The taste buds are arranged in differently shaped taste buds on the tongue. Around half of all the taste buds in the mouth are located in the back third of the back of the tongue. Wall papillae contain several thousand taste buds in a V-shaped arrangement near the base of the tongue.

Also in the back third of the tongue are the leafy papillae with several hundred taste buds at the edge of the tongue. Fungal papillae are found primarily on the front two-thirds of the tongue. There are up to 400 of them, each containing three to five taste buds.

Each receptor cell can only perceive a specific taste. In the taste buds, however, receptor cells for different flavors are always arranged together. This ensures that each area of ​​the taste buds can respond to all possible taste nuances.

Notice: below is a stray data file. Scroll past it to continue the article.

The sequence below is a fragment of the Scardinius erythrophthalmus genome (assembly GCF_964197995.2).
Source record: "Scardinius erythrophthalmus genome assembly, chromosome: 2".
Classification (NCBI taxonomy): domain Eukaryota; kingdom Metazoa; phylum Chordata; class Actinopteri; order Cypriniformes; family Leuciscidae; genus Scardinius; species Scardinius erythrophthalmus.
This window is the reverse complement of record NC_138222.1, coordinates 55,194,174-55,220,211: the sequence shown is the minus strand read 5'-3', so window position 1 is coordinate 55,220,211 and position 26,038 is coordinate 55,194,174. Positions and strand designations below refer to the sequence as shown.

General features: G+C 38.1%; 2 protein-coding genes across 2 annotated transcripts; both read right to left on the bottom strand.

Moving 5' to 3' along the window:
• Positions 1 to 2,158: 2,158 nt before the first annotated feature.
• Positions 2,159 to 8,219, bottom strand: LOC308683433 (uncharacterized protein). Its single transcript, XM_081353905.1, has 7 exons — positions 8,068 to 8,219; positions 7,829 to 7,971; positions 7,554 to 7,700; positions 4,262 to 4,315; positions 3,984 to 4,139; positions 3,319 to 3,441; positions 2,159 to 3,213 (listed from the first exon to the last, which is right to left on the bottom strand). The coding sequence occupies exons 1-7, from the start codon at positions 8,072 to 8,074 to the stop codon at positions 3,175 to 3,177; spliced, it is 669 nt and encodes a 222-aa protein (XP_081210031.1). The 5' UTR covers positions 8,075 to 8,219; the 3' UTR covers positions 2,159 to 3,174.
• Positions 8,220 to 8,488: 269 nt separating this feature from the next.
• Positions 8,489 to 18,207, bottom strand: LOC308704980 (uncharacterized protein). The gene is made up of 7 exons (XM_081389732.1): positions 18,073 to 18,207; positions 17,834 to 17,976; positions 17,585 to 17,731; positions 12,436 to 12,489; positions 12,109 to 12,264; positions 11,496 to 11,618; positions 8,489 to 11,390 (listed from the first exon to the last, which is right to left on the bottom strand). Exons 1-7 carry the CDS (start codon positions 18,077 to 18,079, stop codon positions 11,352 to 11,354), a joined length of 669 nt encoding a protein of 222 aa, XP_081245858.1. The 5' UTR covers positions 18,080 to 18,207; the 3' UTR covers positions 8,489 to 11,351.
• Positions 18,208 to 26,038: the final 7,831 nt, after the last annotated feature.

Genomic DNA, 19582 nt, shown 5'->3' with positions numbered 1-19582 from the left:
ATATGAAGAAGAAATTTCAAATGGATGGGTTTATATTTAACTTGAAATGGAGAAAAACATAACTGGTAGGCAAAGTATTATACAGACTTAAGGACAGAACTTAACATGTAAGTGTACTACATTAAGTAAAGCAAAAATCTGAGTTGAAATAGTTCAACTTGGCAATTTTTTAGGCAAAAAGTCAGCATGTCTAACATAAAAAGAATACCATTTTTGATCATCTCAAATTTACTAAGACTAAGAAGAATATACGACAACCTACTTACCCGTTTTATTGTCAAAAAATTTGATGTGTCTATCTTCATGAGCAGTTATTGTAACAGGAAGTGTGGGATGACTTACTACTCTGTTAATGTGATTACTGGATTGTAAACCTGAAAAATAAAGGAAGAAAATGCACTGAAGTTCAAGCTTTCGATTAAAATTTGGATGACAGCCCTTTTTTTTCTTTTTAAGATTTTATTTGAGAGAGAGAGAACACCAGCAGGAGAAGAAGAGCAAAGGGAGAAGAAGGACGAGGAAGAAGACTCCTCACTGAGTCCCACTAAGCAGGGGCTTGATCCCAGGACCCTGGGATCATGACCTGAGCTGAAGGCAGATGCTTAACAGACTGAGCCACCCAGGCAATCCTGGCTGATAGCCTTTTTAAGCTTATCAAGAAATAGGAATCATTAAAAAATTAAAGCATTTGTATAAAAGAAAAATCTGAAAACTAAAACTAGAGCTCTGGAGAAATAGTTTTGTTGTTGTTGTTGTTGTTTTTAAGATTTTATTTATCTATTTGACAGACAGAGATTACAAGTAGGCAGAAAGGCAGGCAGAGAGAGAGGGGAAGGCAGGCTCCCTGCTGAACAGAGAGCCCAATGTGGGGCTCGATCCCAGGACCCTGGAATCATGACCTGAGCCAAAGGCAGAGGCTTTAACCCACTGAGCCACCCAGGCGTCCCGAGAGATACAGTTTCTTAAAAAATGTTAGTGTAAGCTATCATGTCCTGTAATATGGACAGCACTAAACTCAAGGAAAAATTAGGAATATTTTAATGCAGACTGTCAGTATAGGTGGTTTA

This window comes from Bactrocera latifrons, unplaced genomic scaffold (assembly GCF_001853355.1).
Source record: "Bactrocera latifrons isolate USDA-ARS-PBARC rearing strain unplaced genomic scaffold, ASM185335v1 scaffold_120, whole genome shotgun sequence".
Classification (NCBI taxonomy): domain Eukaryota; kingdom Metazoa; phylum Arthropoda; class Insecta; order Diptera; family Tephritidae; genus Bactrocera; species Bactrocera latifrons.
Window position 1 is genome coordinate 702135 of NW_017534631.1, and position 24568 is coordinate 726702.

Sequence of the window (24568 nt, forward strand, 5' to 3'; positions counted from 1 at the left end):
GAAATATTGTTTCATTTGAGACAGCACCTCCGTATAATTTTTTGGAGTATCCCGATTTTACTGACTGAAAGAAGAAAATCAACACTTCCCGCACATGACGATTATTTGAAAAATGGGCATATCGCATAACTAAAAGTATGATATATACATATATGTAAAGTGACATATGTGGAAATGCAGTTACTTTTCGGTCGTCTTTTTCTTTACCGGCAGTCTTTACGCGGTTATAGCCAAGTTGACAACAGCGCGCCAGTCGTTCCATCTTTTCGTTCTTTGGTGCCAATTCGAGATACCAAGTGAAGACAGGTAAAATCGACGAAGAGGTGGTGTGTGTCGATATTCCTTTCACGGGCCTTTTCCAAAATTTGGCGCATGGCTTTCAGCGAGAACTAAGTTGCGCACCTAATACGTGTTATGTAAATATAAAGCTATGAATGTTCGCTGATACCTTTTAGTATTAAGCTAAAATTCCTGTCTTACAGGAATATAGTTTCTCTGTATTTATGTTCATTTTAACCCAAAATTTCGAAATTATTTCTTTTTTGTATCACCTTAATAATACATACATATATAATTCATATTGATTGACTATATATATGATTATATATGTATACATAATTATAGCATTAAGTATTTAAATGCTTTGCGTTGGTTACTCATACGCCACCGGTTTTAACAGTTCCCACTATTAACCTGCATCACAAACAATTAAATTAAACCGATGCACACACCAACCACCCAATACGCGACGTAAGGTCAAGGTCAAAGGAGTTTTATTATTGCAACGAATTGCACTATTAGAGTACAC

This comprehensive ability to react can be explained by the vital importance of the sense of taste: it allows people to check the ingredients of the substances they have ingested before they actually take them.

A sour or bitter taste can indicate immature or fermented or even toxic food. The flavors sweet, salty, umami and fatty often indicate the nutritional components contained, such as carbohydrates, minerals, proteins and fats. This makes it easier to select needed and avoid harmful foods.

If the taste buds are stimulated by the components of an ingested substance, this information is passed on via the taste buds . These unite to form a total of three major cranial nerves : the facial nerve , the glossopharyngeal nerve and the vagus nerve . These are also denoted by the numbers VII, IX and X and direct the taste perceptions to the brain.

Diseases & Ailments

Disorders of the sense of taste are medically called dysgeusia . When the sense of taste is quantitatively impaired, a person may be hypersensitive (hypergeusia) or have reduced sensitivity (hypogeusia).

A qualitative impairment is evident in taste sensations without a triggering stimulus (phantogeusia) or in altered taste sensations (parageusia). If, for example, the taste sensations are changed in such a way that everything tastes unpleasant, doctors speak of cacogeusia.